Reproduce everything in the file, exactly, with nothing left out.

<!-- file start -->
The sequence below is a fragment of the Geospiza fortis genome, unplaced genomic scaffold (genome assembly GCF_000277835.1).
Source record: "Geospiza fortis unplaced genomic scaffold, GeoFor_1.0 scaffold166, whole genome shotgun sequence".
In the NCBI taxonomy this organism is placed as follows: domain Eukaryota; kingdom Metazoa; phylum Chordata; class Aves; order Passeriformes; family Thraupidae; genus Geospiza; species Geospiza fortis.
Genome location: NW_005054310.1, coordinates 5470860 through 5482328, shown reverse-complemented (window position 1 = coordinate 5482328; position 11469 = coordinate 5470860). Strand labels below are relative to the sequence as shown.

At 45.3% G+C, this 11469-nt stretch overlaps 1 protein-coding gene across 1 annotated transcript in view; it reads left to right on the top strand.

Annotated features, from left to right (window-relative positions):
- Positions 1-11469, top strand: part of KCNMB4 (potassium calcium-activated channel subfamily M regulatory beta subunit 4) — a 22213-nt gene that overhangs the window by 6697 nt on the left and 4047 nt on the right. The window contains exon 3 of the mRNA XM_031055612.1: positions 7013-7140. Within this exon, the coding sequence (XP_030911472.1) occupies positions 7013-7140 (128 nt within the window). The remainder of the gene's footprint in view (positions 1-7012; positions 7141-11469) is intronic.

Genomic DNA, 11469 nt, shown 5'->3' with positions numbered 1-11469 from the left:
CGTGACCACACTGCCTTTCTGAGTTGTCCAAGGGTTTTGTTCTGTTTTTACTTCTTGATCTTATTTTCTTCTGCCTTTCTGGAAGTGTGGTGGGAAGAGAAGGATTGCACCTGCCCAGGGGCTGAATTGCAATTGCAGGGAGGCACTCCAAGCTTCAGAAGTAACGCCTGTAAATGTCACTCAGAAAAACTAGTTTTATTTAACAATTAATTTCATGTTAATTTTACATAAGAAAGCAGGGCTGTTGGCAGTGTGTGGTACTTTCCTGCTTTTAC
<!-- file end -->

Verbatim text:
The sequence below is a fragment of the Geospiza fortis genome, unplaced genomic scaffold (genome assembly GCF_000277835.1).
Source record: "Geospiza fortis unplaced genomic scaffold, GeoFor_1.0 scaffold166, whole genome shotgun sequence".
In the NCBI taxonomy this organism is placed as follows: domain Eukaryota; kingdom Metazoa; phylum Chordata; class Aves; order Passeriformes; family Thraupidae; genus Geospiza; species Geospiza fortis.
Genome location: NW_005054310.1, coordinates 5470860 through 5482328, shown reverse-complemented (window position 1 = coordinate 5482328; position 11469 = coordinate 5470860). Strand labels below are relative to the sequence as shown.

At 45.3% G+C, this 11469-nt stretch overlaps 1 protein-coding gene across 1 annotated transcript in view; it reads left to right on the top strand.

Annotated features, from left to right (window-relative positions):
- Positions 1-11469, top strand: part of KCNMB4 (potassium calcium-activated channel subfamily M regulatory beta subunit 4) — a 22213-nt gene that overhangs the window by 6697 nt on the left and 4047 nt on the right. The window contains exon 3 of the mRNA XM_031055612.1: positions 7013-7140. Within this exon, the coding sequence (XP_030911472.1) occupies positions 7013-7140 (128 nt within the window). The remainder of the gene's footprint in view (positions 1-7012; positions 7141-11469) is intronic.

Genomic DNA, 11469 nt, shown 5'->3' with positions numbered 1-11469 from the left:
CGTGACCACACTGCCTTTCTGAGTTGTCCAAGGGTTTTGTTCTGTTTTTACTTCTTGATCTTATTTTCTTCTGCCTTTCTGGAAGTGTGGTGGGAAGAGAAGGATTGCACCTGCCCAGGGGCTGAATTGCAATTGCAGGGAGGCACTCCAAGCTTCAGAAGTAACGCCTGTAAATGTCACTCAGAAAAACTAGTTTTATTTAACAATTAATTTCATGTTAATTTTACATAAGAAAGCAGGGCTGTTGGCAGTGTGTGGTACTTTCCTGCTTTTAC